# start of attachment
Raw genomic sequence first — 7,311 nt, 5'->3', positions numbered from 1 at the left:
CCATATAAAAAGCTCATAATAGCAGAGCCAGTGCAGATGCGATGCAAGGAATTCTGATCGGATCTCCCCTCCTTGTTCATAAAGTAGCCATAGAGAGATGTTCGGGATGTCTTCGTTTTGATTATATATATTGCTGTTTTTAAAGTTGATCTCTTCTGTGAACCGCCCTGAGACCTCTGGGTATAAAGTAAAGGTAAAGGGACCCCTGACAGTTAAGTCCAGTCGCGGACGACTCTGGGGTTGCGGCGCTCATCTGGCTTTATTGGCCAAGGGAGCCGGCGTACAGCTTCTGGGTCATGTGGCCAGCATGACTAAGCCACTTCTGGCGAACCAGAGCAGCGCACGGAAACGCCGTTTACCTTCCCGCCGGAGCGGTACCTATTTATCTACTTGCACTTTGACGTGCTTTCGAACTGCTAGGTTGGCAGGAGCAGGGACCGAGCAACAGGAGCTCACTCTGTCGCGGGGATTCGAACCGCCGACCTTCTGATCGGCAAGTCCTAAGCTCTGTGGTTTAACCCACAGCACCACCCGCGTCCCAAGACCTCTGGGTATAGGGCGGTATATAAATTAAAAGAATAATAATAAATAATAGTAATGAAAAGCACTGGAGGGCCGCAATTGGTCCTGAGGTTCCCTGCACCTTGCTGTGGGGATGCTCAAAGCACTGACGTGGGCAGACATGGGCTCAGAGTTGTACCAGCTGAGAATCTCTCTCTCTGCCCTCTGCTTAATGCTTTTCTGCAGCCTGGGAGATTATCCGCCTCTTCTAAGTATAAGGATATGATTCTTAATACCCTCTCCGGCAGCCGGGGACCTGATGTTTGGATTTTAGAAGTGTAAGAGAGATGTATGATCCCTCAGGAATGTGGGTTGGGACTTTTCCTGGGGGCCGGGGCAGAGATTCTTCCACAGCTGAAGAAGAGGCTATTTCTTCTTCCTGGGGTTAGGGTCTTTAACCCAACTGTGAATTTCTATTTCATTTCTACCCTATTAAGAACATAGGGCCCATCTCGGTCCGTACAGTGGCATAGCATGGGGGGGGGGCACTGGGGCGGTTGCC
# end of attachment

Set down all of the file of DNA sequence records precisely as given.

Raw genomic sequence first — 7,311 nt, 5'->3', positions numbered from 1 at the left:
CCATATAAAAAGCTCATAATAGCAGAGCCAGTGCAGATGCGATGCAAGGAATTCTGATCGGATCTCCCCTCCTTGTTCATAAAGTAGCCATAGAGAGATGTTCGGGATGTCTTCGTTTTGATTATATATATTGCTGTTTTTAAAGTTGATCTCTTCTGTGAACCGCCCTGAGACCTCTGGGTATAAAGTAAAGGTAAAGGGACCCCTGACAGTTAAGTCCAGTCGCGGACGACTCTGGGGTTGCGGCGCTCATCTGGCTTTATTGGCCAAGGGAGCCGGCGTACAGCTTCTGGGTCATGTGGCCAGCATGACTAAGCCACTTCTGGCGAACCAGAGCAGCGCACGGAAACGCCGTTTACCTTCCCGCCGGAGCGGTACCTATTTATCTACTTGCACTTTGACGTGCTTTCGAACTGCTAGGTTGGCAGGAGCAGGGACCGAGCAACAGGAGCTCACTCTGTCGCGGGGATTCGAACCGCCGACCTTCTGATCGGCAAGTCCTAAGCTCTGTGGTTTAACCCACAGCACCACCCGCGTCCCAAGACCTCTGGGTATAGGGCGGTATATAAATTAAAAGAATAATAATAAATAATAGTAATGAAAAGCACTGGAGGGCCGCAATTGGTCCTGAGGTTCCCTGCACCTTGCTGTGGGGATGCTCAAAGCACTGACGTGGGCAGACATGGGCTCAGAGTTGTACCAGCTGAGAATCTCTCTCTCTGCCCTCTGCTTAATGCTTTTCTGCAGCCTGGGAGATTATCCGCCTCTTCTAAGTATAAGGATATGATTCTTAATACCCTCTCCGGCAGCCGGGGACCTGATGTTTGGATTTTAGAAGTGTAAGAGAGATGTATGATCCCTCAGGAATGTGGGTTGGGACTTTTCCTGGGGGCCGGGGCAGAGATTCTTCCACAGCTGAAGAAGAGGCTATTTCTTCTTCCTGGGGTTAGGGTCTTTAACCCAACTGTGAATTTCTATTTCATTTCTACCCTATTAAGAACATAGGGCCCATCTCGGTCCGTACAGTGGCATAGCATGGGGGGGGGGCACTGGGGCGGTTGCC